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US Weather Research Program (USWRP) and
NOAA/NEXRAD Radar Operations Center (ROC)

On July 14-15, 1998 a very unstable airmass over the upper Midwest led to a severe weather event over Minnesota and northern Iowa. The synoptic conditions were weak and a low level jet of southerly flow brought very moist (mid 70s dewpoints) air into central Minnesota. The system first developed over the higher terrain of southwestern Montana and became loosely organized into a N-S line as it propagated eastward. Upon encountering the enhanced moisture over Minnesota the convection intensified and became highly organized into an E-W line stretching across much of Minnesota. For a period of about 12 hours, as the system sagged southward into Iowa, the NEXRAD level II data exhibited characteristics typically associated with severe weather: reflectivities in excess of 65 dBZ (indicative of heavy rain and hail), small scale Doppler velocity couplets in excess of 50 m/s differential (rotation), and strong low-level Doppler velocities in excess of 30 m/s at the leading edge of the storm (gust front). Numerous ground reports throughout Minnesota and Iowa noted flash flooding, large hail (up to 10 cm size), strong straight line winds (40 m/s) and a couple of F0 tornadoes. The tornadoes were coincident in time and space to the Doppler velocity couplets observed. The ground reports confirm that the NEXRAD level II data were able to identify and track the severe weather associated with this event.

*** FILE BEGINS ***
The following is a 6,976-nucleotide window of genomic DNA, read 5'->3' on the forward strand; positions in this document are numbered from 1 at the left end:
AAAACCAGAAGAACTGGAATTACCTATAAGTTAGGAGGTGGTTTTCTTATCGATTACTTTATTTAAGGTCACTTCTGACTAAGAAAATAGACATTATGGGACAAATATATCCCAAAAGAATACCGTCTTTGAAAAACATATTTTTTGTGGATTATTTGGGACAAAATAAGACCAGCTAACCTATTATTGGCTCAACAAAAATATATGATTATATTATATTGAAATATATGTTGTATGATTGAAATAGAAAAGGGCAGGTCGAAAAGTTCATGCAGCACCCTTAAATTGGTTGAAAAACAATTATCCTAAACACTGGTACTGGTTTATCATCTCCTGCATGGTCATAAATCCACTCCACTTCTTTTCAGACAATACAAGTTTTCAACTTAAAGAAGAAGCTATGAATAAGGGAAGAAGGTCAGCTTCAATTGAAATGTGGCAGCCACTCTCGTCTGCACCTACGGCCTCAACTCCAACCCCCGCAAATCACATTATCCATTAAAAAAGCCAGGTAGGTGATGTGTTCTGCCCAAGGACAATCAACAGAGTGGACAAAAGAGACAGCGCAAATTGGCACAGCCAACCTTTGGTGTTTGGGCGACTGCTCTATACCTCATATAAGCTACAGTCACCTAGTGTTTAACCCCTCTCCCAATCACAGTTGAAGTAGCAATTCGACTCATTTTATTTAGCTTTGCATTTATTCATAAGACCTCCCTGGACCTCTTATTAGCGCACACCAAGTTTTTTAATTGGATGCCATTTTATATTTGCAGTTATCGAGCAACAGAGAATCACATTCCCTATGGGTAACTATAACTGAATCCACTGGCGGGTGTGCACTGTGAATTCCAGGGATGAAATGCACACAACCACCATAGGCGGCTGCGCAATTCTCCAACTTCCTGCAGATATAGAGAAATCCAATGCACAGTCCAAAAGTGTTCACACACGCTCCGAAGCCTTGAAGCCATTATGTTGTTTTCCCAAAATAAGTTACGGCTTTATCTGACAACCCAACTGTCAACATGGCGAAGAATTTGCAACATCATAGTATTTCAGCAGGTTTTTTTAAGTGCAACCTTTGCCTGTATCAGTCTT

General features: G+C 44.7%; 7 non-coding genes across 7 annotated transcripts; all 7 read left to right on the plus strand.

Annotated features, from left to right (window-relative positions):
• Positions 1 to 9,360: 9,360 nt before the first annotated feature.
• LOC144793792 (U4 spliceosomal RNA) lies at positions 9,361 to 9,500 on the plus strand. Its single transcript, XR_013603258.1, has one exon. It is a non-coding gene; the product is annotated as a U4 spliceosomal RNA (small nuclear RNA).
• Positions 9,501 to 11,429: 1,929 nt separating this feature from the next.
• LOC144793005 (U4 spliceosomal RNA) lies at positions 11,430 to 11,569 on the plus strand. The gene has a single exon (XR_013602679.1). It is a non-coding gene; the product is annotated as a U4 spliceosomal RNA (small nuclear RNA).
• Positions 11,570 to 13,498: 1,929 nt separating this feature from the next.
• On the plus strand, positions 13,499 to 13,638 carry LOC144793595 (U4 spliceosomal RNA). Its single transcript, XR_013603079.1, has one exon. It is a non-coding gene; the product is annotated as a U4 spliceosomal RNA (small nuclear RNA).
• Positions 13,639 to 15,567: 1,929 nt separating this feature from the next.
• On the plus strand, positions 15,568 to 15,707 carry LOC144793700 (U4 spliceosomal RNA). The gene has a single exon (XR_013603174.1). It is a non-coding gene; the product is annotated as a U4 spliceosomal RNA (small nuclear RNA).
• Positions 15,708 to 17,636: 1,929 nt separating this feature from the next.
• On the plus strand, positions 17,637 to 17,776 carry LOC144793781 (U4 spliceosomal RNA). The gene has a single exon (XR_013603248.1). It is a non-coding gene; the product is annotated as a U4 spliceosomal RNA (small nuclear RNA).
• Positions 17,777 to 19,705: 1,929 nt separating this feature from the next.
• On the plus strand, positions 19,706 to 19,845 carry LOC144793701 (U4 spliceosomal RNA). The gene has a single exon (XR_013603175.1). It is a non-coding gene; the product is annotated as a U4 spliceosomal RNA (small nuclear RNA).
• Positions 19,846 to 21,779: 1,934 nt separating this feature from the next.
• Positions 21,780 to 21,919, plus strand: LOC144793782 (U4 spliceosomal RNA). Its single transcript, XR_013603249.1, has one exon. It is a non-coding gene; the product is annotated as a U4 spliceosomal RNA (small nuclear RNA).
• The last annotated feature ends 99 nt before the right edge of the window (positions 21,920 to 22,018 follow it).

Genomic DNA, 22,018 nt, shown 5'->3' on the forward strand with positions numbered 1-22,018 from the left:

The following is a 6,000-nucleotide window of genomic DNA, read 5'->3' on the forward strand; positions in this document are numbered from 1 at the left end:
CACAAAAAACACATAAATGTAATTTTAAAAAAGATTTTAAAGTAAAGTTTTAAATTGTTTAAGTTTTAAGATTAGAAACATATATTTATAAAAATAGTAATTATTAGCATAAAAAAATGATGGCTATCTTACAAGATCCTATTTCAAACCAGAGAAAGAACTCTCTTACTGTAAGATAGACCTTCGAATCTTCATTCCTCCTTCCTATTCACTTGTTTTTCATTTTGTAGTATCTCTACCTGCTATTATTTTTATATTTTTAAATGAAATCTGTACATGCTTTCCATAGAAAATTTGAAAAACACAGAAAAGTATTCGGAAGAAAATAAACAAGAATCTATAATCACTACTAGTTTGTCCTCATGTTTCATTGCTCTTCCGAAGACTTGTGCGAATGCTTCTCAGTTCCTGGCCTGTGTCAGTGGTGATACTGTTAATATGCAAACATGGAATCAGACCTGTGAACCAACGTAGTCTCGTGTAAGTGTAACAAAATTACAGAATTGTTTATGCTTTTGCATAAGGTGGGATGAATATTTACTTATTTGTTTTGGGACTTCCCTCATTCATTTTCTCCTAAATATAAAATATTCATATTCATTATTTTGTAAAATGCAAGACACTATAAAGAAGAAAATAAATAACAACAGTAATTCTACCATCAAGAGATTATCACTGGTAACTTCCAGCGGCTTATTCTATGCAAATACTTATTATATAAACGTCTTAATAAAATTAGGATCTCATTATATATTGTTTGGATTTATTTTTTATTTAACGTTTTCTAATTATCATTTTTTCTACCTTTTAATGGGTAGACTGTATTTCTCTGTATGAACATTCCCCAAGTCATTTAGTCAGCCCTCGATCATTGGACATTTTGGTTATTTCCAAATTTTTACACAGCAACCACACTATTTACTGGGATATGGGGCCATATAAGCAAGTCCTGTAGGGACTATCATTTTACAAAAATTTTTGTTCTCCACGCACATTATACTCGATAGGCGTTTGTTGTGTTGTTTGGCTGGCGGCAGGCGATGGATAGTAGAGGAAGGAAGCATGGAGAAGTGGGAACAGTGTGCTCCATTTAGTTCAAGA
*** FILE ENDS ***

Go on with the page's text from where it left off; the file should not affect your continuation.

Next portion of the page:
Multi-day reflectivity swath

Reflectivity swath consists of the maximum reflectivity value that passed over each grid point, accumulated over a 48-hour time period beginning on 0 UTC 14 July. Note N-S orientation and eastward propagation of system over Montana and North Dakota followed by a reorientation (E-W) and intensification over Minnesota.

Surface damage reports from Minnesota and Iowa

Surface damage reports from Minnesota and Iowa for the event.

University Corp for Atmospheric Research National Center for Atmospheric Research Mesoscale and Microscale Meteorology Division